On purchasing my first greenhouse, I managed to find a polycarbonate covered structure on an aluminium frame, thankfully my husband was at hand to collect it and put it together while I focussed on the family.
Using decking boards I cut them to the interior length of the greenhouse and braced them at door width to create a pathway. This allowed me to put small raised beds to grow plants directly into, placing plastic down first to ensure the retention of moisture and water.
I had planted six tomato plants, two peppers and two cucumbers at the far end of the green house, these were relatively small plants when they went in however over the summer they grew enormous. I chose to allow the plants to grow without picking out side shoots, supporting them on a bamboo cane tripod.
I was surprised at their success, giant plants that produced an abundance of fruit of which we had several punnet’s. The cucumbers were small but perfectly formed and I was grateful for the additions to the weekly harvest. I found the polycarbonate’s cloudy glaze kept the space far more humid than a conventional glass greenhouse that I own today.
Unfortunately the lightness of the polycarbonate meant it moved in excessive winds and was stretched out during the first winter. Fortunately we were given a glazed greenhouse which is solid and despite reservations I have used a few of the polycarbonate sheets over the glazing, next to and on the door hopefully to ensure if the children knock into it the plastic will take the brunt.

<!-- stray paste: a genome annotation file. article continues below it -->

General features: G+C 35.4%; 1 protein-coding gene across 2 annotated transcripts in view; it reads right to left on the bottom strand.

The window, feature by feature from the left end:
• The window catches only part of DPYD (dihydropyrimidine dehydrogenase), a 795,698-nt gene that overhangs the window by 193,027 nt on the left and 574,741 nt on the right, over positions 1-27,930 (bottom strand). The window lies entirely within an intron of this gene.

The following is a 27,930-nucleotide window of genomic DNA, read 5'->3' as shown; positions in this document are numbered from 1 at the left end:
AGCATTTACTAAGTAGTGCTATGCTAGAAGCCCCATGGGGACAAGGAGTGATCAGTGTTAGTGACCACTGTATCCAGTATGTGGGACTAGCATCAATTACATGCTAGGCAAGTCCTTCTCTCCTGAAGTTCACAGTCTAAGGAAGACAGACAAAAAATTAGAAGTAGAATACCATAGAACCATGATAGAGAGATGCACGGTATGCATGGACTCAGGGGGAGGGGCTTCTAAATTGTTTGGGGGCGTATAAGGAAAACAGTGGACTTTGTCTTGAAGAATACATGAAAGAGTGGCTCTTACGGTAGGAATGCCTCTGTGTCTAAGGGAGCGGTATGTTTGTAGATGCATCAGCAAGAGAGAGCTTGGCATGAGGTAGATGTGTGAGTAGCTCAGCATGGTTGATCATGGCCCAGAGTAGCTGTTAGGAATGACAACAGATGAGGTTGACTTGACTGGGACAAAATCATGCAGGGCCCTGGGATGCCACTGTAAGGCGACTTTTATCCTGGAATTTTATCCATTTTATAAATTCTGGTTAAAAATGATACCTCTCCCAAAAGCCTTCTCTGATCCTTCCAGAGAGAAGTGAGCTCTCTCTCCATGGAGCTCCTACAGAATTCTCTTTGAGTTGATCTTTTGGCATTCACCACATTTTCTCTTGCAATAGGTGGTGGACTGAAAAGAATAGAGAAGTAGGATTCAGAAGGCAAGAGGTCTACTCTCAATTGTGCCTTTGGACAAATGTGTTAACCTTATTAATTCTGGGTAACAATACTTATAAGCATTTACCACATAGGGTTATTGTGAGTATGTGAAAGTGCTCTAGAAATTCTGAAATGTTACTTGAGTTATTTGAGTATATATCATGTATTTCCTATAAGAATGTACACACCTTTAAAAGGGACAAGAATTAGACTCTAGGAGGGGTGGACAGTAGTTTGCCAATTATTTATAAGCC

Whatever your space allocation a greenhouse is well worth the investment, whether to bring on seedlings in the early season or to grow warm climate crops, such as tomatoes or chilli’s. It is amazing the growth with the additional warmth of the greenhouse, for example pumpkins and sweetcorn doubled in size after a week in there so I could put them out as much sturdier plants.
They can be expensive, however I have found a lot of people are regularly selling them for under £50 on well-known selling sites. Which is well worth the outlay to increase your growing capabilities, as with my small polycarbonate greenhouse that I use to grow on seedlings early in the season.
For next year I shall have to invest in some paint to shade the south-facing glass, as my plants struggled in the heat, however I have still received a few punnet’s of tomatoes in a few varieties. My peppers have produced fruit for the first year, a personal best and my watermelons are growing despite their late sowing although I doubt we shall see fruit.